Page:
For mid-’70s muscle car enthusiasts, the 1975 Hurst Olds was about as good as it got


The 1970s were a dismal time for American car enthusiasts, as the muscle cars—in their truest form—were dying off. The tire-shredding nameplates of the 1960s had vanished, and once-proud engines like Chrysler’s 440, GM’s 454, and Ford’s 429 were either killed off or evolved into anemic versions of their former selves. Then in the mid-1970s, OPEC (Organization of Petroleum Exporting Countries) began to limit oil exports to the U.S., thus kicking off the energy crises. That was followed by new CAFE regulations put in place by Congress. In short, the automotive world was changing, and it was a trying time for those who thrived on Detroit iron.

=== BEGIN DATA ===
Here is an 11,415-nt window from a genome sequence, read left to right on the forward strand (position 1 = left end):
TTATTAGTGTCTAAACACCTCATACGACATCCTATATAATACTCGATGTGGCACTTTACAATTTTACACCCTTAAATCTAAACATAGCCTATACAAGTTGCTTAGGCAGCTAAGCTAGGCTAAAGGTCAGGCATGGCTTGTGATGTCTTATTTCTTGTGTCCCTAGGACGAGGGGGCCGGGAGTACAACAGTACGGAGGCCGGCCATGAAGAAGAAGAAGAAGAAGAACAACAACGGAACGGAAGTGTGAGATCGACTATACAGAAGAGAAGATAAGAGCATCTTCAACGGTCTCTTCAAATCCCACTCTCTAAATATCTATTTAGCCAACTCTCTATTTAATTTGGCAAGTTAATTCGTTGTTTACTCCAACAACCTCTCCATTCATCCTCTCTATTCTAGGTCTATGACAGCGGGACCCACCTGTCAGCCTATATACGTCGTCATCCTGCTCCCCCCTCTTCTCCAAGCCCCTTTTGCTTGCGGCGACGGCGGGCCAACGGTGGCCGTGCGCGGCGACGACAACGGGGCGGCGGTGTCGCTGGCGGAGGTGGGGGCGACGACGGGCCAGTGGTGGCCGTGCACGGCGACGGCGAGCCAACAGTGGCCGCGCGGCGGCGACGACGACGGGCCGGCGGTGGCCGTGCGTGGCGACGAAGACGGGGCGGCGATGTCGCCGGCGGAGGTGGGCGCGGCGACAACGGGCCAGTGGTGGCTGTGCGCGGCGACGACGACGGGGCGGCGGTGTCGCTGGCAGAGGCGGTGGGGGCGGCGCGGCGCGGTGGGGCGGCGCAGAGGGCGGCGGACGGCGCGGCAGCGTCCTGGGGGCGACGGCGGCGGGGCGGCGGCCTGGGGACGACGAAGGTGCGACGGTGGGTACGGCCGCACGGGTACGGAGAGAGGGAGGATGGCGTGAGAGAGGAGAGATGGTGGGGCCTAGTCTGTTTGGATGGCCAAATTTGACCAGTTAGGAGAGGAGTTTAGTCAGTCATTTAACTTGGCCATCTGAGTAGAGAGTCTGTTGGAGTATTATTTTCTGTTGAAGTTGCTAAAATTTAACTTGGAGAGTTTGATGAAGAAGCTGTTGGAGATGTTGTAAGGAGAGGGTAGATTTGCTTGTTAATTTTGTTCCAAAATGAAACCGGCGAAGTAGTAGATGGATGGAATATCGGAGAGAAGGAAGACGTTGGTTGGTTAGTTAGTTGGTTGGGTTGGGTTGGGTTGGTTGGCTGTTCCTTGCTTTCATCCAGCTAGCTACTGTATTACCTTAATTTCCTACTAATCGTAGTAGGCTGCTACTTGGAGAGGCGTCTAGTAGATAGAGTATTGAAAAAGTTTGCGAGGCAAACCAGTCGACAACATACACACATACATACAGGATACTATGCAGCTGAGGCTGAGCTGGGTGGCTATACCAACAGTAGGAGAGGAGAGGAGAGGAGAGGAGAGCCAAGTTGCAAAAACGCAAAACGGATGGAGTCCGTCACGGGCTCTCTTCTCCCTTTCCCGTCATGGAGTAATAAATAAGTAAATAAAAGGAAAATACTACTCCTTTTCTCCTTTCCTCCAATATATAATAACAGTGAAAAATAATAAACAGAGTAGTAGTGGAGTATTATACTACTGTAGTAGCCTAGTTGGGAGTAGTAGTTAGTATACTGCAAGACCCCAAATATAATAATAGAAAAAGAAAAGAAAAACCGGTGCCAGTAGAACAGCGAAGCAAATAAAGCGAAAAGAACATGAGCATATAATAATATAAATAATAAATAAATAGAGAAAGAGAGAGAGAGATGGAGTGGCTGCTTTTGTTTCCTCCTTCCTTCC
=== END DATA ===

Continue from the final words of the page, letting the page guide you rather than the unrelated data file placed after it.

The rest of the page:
This is a companion discussion topic for the original entry at https://www.hagerty.com/articles-videos/articles/2018/06/13/for-mid-70s-muscle-car-enthusiasts-1975-hurst-olds-was-good


Hurst had some winners with Oldsmobile, and I loved the 1970 Chrysler Hurst 300. Hurst Shifters were a bragging point without question. Many people don’t know George Hurst invented the Jaws Of Life after seeing a stock car accident.